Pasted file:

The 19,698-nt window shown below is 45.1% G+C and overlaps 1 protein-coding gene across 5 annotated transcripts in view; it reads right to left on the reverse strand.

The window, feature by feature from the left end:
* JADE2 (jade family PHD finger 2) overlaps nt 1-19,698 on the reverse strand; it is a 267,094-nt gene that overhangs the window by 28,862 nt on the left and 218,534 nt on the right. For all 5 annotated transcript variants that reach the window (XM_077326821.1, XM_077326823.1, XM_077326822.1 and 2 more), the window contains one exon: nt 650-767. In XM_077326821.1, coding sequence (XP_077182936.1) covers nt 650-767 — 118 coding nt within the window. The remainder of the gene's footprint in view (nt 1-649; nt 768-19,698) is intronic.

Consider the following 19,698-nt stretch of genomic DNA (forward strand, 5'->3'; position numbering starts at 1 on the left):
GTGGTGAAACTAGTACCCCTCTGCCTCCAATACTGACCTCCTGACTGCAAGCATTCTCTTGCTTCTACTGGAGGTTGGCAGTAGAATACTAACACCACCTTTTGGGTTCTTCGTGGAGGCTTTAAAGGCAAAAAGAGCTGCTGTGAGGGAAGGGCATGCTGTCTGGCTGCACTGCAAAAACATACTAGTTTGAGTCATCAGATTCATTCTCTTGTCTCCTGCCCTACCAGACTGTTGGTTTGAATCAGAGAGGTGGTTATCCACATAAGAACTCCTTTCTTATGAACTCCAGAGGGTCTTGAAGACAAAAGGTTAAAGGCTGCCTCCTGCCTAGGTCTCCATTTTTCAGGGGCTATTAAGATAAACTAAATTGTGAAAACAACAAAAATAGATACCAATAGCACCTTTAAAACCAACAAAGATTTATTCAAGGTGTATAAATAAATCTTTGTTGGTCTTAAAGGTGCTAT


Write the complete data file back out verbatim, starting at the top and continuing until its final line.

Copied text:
The 19,698-nt window shown below is 45.1% G+C and overlaps 1 protein-coding gene across 5 annotated transcripts in view; it reads right to left on the reverse strand.

The window, feature by feature from the left end:
* JADE2 (jade family PHD finger 2) overlaps nt 1-19,698 on the reverse strand; it is a 267,094-nt gene that overhangs the window by 28,862 nt on the left and 218,534 nt on the right. For all 5 annotated transcript variants that reach the window (XM_077326821.1, XM_077326823.1, XM_077326822.1 and 2 more), the window contains one exon: nt 650-767. In XM_077326821.1, coding sequence (XP_077182936.1) covers nt 650-767 — 118 coding nt within the window. The remainder of the gene's footprint in view (nt 1-649; nt 768-19,698) is intronic.

Consider the following 19,698-nt stretch of genomic DNA (forward strand, 5'->3'; position numbering starts at 1 on the left):
GTGGTGAAACTAGTACCCCTCTGCCTCCAATACTGACCTCCTGACTGCAAGCATTCTCTTGCTTCTACTGGAGGTTGGCAGTAGAATACTAACACCACCTTTTGGGTTCTTCGTGGAGGCTTTAAAGGCAAAAAGAGCTGCTGTGAGGGAAGGGCATGCTGTCTGGCTGCACTGCAAAAACATACTAGTTTGAGTCATCAGATTCATTCTCTTGTCTCCTGCCCTACCAGACTGTTGGTTTGAATCAGAGAGGTGGTTATCCACATAAGAACTCCTTTCTTATGAACTCCAGAGGGTCTTGAAGACAAAAGGTTAAAGGCTGCCTCCTGCCTAGGTCTCCATTTTTCAGGGGCTATTAAGATAAACTAAATTGTGAAAACAACAAAAATAGATACCAATAGCACCTTTAAAACCAACAAAGATTTATTCAAGGTGTATAAATAAATCTTTGTTGGTCTTAAAGGTGCTAT